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Hand holding an Australian ballot paper
AAP/Bianca de Marchi

Voter ID is a bad idea. Here’s why

The Morrison government is pushing legislation to mandate voter ID at polling places. Contrary to some critics, what it proposes will not create US-style “voter suppression”. But it is still an unnecessary idea at an inappropriate time.

Countries like Australia, New Zealand and the United Kingdom (until now at least) do not require electors to show ID to vote. Many other systems do.

Insecurity about security is a conservative trope. So it is natural for political conservatives, temperamentally, to favour voter ID, with the argument being it is an “integrity” measure. Social democrats, on the other hand, are more trusting and concerned to ensure everyone can and does vote.

The Australian proposal lists an array of documents as acceptable ID. Photo ID such as a driver’s licence is not mandatory; a credit card or utility bill would suffice. “Documents” in law now include electronic records, which is important given how few people receive paper utility bills.

If an elector does not bring ID, or it is rejected (say for a misspelled name), they are to be offered a “provisional” vote. That is a rigmarole involving extra forms and delays. But it is a buffer - imagine a remote voter driving an hour to a polling station having forgotten their wallet.

Young people, the very elderly and Indigenous people are all less likely to have such ID. To address the latter, a document from an Indigenous land council or similar agency will also count. When the LNP in Queensland briefly introduced voter ID in 2013-15, it was clear remote electors were more likely to have problems with ID.

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Cost in the time of COVID

The UK Cabinet Office estimates voter ID there will cost in the order of £20 million (A$36.7 million) per election. That is for mandatory photo ID. The direct cost in Australia will be less, if not insignificant. The Australian Electoral Commission will need to mail proof of enrolment to each elector as one form of ID.

There are also indirect costs. The most obvious is in training - and trying to ensure consistency among tens of thousands of casual poll workers. Inevitably, some forms of ID will be accepted in some polling places and not others. Think of bills on cracked mobile screens, or cards with minor differences to the name on the electoral roll.

Most of all, with Australia reopening, COVID will be spreading across states that have never had a real wave. Voter ID will add to processing time for millions of electors. Those whose ID is rejected will have to join separate queues to make a fussy “declaration” vote.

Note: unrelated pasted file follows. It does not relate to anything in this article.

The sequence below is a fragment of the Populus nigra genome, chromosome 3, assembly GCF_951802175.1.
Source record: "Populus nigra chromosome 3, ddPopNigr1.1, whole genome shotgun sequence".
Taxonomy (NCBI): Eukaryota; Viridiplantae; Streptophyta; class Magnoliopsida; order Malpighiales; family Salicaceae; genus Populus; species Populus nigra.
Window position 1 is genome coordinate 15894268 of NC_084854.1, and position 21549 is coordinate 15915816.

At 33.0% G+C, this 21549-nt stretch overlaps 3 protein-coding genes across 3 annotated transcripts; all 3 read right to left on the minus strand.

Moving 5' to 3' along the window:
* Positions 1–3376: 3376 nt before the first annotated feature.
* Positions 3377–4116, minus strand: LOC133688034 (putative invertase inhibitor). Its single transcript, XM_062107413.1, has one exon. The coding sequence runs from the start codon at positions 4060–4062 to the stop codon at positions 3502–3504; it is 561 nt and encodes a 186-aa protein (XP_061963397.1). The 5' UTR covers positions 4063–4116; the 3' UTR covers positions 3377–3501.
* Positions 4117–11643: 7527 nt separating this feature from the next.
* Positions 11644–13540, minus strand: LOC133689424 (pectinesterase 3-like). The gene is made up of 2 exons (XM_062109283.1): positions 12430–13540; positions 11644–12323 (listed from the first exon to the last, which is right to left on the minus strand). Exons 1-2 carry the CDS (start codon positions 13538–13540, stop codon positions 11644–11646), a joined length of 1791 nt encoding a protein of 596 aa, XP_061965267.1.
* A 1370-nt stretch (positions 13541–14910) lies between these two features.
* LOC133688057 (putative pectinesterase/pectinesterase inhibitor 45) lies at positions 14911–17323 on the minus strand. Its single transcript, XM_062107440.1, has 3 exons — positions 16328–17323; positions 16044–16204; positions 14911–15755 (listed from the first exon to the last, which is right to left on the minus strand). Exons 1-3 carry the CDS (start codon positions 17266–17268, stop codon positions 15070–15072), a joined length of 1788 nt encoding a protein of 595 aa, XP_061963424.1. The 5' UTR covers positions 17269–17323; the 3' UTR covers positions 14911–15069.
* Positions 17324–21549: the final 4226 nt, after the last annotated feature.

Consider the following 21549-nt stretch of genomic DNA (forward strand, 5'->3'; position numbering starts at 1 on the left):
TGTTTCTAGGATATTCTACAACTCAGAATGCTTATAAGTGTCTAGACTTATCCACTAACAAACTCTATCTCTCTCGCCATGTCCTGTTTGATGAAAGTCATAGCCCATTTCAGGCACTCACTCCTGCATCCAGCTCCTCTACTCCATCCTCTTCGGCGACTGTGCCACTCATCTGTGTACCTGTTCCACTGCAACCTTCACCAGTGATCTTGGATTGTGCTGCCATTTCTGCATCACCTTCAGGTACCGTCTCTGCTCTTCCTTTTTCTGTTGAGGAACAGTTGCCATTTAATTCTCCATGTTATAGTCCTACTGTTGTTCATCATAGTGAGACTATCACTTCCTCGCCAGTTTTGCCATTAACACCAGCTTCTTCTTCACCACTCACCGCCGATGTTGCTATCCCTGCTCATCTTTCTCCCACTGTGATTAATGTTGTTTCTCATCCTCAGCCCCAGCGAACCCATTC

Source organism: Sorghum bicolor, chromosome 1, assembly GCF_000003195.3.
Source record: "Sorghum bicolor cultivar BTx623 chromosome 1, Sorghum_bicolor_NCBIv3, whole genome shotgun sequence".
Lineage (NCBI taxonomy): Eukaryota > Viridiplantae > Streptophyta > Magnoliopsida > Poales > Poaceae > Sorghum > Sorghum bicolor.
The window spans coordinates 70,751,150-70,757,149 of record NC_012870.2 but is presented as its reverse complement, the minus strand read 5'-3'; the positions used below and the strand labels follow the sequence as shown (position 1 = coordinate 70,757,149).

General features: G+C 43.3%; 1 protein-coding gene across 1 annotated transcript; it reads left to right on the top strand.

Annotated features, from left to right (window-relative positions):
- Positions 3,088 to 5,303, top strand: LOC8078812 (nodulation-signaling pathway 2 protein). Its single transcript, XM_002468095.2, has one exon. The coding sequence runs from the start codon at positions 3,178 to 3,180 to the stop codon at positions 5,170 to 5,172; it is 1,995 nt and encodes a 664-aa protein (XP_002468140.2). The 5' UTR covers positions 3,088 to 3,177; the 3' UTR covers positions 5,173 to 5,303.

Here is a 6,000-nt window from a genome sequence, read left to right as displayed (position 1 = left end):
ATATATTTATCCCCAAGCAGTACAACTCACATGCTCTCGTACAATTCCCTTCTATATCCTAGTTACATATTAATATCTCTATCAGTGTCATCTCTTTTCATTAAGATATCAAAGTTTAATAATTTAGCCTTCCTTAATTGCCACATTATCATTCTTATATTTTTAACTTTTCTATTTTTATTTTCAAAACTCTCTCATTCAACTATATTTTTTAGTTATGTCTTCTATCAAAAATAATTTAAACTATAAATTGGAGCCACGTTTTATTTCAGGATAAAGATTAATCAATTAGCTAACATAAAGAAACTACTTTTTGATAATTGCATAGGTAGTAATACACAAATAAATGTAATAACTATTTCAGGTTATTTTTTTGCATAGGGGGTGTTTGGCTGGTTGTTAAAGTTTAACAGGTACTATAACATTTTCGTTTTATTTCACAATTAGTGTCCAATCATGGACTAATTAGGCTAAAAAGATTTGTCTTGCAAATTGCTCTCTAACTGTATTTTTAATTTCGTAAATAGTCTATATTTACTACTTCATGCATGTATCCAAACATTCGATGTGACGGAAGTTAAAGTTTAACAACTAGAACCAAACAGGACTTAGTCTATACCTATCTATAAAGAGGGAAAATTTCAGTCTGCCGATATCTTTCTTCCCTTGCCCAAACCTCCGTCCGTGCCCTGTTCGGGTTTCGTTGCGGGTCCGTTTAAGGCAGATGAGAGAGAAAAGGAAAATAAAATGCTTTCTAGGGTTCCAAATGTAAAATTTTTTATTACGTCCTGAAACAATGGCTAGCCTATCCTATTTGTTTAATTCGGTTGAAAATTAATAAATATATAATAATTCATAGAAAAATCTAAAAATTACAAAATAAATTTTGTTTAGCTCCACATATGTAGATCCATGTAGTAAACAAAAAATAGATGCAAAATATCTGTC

Finally, those declaration votes enter a black box. Unlike some US states, electors are not told whether their provisional vote was ever accepted into the count. This in itself will hamper, not enhance, trust.

One group of electors will not need to produce ID: postal voters. Asking (predominantly older) postal voters to scan or copy ID is a step too far, as they already sign and witness forms to vote.

Australians in remote and rural areas are most likely to be disadvantaged by the introduction of voter ID at elections. AAP/Karen Michelmore

What does the Constitution say?

On voting “rights”, next to nothing. But in 2007, the High Court implied a universal franchise for Australian citizens. Then, in 2010, it struck down the early closing of electoral rolls as an undue burden on the ability to vote.

In doing so, it said parliament cannot impose such burdens without evidence. The “evidence” to support voter ID is the intuition that voters should produce ID. The benefit of voter ID is said to be enhancing perceptions of integrity.

This may be a fair call in the abstract. Yet in reality, Australia has high levels of trust in our independent and thorough electoral processes. Any lack of trust buzzes around parties as hierarchical entities, their funding and accountability, not electoral administration.

Perceptions of risk can also be circular, if not manipulated. By playing up integrity risks, regardless of actual evidence, you can generate concerns that you then use to justify new rules. (We also see this in debates about electoral donations.)

As long as the law allows electors without ID to cast a declaration vote without excessive palaver, the High Court will not veto voter ID. In any event, the law cannot be challenged before it is implemented. Any plaintiff claiming to be affected before the election will likely be rebuffed with “go and organise ID”.

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Voter ID cuts across compulsory voting

Most of all, voter ID is a dull idea in a country that has required people to enrol to vote for 110 years, and to turn out to vote since 1924.

Quite why we need voter ID is not clear. Most European countries do. But they have national ID cards. That is, every citizen, equally, has official ID. Such ID is something liberals in Australia fought against.

Ultimately, electoral integrity comes from having the most thorough roll and the highest turnout possible. Australia has a good record here, thanks to compulsion and direct enrolment laws.

Short of evidence of rogue electors impersonating other voters, voter ID is an unnecessary bureaucratic requirement, at an inappropriate point in a pandemic.

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